Tuesday, July 13, 2004

Timpani Sticks and Stones

The best current reviewer of classical music recordings isn't in the print media and doesn't, as far as I know, have a website. He's Simon Roberts, an Australian who lives in Philadelphia and works as a lawyer (yes, a Philadelphia lawyer), and in his spare time posts to the usenet newsgroup rec.music.classical.recordings. Roberts isn't a guide to everything; he doesn't care for most French or Russian or American music, which means that most of his posts are about German music of the 18th and 19th centuries. But if you go to Google Groups advanced search, enter Simon Roberts in the "author" field, and do some searches on posts he's written on the great German dudes (Bach, Handel, Mozart, Beethoven, Schubert, Haydn), you'll find that he has a broad knowledge of available recordings and exceptionally interesting things to say about them. His posts have alerted me to some great recordings that were ignored by most of the standard classical magazines (things are a little easier now that classicstoday.com reviews a lot of less-widely-distributed product). For instance, there was a recording a few years ago of Haydn's opus 33 string quartets by the Apponyi Quartet, a group that made only two recordings and may not even exist any more. The recording was not reviewed in Gramophone or the Penguin Guide, and I'd never heard of it until Roberts proclaimed on rec.music.classical.recordings that these were "the best performances of any Haydn quartets, HIP or
otherwise - remarkably alive and imaginative." I ordered the recording from Germany (the only place it's still available), and found that Roberts was absolutely right: even with all the good recordings of Haydn quartets, these stand out for terrific playing and willingness to make Haydn sound bold and brash rather than just cute and "elegant."

That kind of sums up Roberts' taste in recordings in general; he likes performances and recordings that take chances, are exuberant and extroverted and not afraid to make a lot of noise. He doesn't have much use for "understated" or "subtle" performances. I like that, because first of all it means that a recording he recommends will almost never be dull; this puts him at the opposite extreme from many major classical-music critics, and from the people who run the major labels. (There was a guy who posted on rec.music.classical.recordings, a fellow Canadian, who was involved with A&R for the Philips label. The guy turned out to be a loon, a rabid anti-Semite, and rude to boot... but perhaps worst of all, he turned out to have the blandest taste imaginable, preferring artists who were so "subtle" as to be dull and denigrating artists who actually produced attractive or entertaining sounds. No wonder the "major" labels are collapsing, when they put such people in charge.) His favorite conductors include Toscanini, Scherchen, Klemperer, the younger Bernstein (before he left the New York Philharmonic), Harnoncourt, Rene Jacobs, Frans Bruggen -- guys who take a lot of chances and make music sound excitingly rough and tough.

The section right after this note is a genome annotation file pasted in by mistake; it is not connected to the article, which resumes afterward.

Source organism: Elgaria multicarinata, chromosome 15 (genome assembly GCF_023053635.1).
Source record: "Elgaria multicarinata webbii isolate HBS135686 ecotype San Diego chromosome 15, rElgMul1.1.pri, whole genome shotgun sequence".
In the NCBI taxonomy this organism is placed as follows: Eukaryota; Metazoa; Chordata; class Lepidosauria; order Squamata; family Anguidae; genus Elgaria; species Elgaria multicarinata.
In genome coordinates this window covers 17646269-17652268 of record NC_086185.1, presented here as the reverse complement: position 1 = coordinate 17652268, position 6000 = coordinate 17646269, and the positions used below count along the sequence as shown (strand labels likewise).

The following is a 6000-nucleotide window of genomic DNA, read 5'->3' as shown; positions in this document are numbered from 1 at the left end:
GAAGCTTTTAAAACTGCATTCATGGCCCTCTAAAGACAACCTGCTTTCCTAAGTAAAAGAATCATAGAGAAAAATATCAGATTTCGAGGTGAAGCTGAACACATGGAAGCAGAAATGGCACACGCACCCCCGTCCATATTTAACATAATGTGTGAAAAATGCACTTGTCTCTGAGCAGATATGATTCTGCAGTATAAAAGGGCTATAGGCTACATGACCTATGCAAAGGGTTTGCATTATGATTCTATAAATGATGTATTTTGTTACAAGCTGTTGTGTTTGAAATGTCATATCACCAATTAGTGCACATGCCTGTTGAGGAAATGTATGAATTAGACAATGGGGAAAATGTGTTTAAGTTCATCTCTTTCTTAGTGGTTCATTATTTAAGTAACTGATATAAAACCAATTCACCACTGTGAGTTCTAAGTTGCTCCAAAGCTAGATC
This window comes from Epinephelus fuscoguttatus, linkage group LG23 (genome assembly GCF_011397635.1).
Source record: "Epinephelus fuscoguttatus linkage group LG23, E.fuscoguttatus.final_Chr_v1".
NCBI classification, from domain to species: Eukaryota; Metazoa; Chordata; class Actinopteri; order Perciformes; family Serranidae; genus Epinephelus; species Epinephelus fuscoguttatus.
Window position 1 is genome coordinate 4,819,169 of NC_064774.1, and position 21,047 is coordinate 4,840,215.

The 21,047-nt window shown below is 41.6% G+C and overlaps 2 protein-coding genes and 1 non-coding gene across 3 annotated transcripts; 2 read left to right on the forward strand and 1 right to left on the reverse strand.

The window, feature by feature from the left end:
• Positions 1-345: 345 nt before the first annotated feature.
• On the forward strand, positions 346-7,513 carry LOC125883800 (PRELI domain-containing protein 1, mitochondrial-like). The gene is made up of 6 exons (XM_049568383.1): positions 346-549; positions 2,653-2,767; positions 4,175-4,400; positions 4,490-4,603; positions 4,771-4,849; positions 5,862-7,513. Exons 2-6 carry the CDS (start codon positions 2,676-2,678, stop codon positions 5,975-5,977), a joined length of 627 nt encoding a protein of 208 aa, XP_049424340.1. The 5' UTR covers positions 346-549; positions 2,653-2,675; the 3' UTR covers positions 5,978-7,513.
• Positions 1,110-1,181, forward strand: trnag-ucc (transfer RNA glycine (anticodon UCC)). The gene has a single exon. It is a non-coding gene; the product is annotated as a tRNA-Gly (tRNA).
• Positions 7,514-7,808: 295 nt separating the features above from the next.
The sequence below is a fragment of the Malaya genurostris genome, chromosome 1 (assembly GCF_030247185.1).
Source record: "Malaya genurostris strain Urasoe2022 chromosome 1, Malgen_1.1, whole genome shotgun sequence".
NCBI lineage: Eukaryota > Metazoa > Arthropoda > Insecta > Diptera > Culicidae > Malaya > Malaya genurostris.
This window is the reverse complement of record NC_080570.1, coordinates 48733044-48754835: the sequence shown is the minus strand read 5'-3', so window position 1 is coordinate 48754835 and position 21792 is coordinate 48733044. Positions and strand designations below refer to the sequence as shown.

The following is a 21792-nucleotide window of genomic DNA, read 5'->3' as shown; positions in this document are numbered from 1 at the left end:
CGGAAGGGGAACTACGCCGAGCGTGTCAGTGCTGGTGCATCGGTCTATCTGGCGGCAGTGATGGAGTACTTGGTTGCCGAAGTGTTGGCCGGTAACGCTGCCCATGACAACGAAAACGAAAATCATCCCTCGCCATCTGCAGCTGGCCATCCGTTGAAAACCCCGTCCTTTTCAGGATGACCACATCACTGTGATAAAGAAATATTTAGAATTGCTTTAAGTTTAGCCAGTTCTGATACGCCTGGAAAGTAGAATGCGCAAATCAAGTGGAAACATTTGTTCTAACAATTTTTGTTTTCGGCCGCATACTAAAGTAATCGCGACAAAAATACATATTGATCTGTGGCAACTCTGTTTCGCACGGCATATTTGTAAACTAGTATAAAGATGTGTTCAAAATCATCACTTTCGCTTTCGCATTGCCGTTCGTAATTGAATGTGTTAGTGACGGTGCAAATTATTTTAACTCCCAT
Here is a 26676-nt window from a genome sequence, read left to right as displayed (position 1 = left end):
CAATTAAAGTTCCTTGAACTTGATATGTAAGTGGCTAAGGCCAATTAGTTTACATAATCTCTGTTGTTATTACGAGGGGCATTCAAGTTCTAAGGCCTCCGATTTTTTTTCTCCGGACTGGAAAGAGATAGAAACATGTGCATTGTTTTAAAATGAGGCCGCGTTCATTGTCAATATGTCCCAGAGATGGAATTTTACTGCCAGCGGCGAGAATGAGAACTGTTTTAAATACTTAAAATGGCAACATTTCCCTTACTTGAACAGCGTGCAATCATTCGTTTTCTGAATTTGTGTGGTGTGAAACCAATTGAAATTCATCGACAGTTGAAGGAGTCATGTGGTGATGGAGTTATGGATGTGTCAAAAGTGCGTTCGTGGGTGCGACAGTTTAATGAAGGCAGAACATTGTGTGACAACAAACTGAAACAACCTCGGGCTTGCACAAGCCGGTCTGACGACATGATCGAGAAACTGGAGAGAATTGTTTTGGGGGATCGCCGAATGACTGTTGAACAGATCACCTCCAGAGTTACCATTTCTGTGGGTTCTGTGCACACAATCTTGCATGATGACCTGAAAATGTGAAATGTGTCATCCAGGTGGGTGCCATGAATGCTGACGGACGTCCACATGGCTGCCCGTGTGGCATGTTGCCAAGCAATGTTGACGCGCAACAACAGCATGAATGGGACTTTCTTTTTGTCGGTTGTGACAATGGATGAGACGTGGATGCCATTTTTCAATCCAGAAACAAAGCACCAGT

But what's most interesting about reading a lot of Roberts' posts about orchestral music, and what I barely heard about before I started reading him, is his emphasis on balances. You hardly ever hear about balance in the Penguin Guide or Gramophone; a conductor is praised for generic stuff -- "shaping," "sense of line," etc., but there's rarely much reference to the specific things the conductor makes the orchestra do: does he make the trumpets stand out? Does he go for a string-heavy balance, as Ormandy did, or does he emphasize the woodwinds, as Klemperer did? And so on. Balancing is perhaps the most obvious way for the conductor to shape the way the orchestra sounds, and yet you rarely hear about it. From Roberts, you hear about it all the time; he's particularly concerned with the timpani, preferring that they should play out and make a real racket. (This is particularly important with composers like Haydn and Mozart and the baroque composers, who didn't always include timpani parts; when they did, therefore, you have to assume that they wanted the timpani to be heard and have a real impact.) When you listen to conductors' recordings this way, you can not only learn more about their styles of conducting, but find that their styles are sometimes the exact opposite of the way the "standard" critics describe them.

An example is the late Georg Solti. Based on his brass-heavy, nervously energetic performances of Wagner, Strauss, and Mahler, Solti is mostly considered a high-energy conductor, given to "driving too hard" and letting the orchestra make too much noise. But Roberts pointed out that in pre-Wagner music, in Mozart, Haydn and Beethoven, Solti was the exact opposite of the stereotype; his problem was undue restraint in balancing, making the brass and timpani play softly and daintily and going for a generically pretty sound. This is definitely true of most of Solti's recordings of those composers (though his first recordings of The Magic Flute and Cosi Fan Tutte, both with Pilar Lorengar, are still excellent), and you'd never know it from reading the reviews in the standard record-review journals and books. It took a lawyer posting on the internet to point out that a conductor's problem was not that he made too much noise but that he didn't make enough -- and that's because Roberts describes what specifically happens in a performance or recordings, whereas many critics don't describe much of anything.

No comments: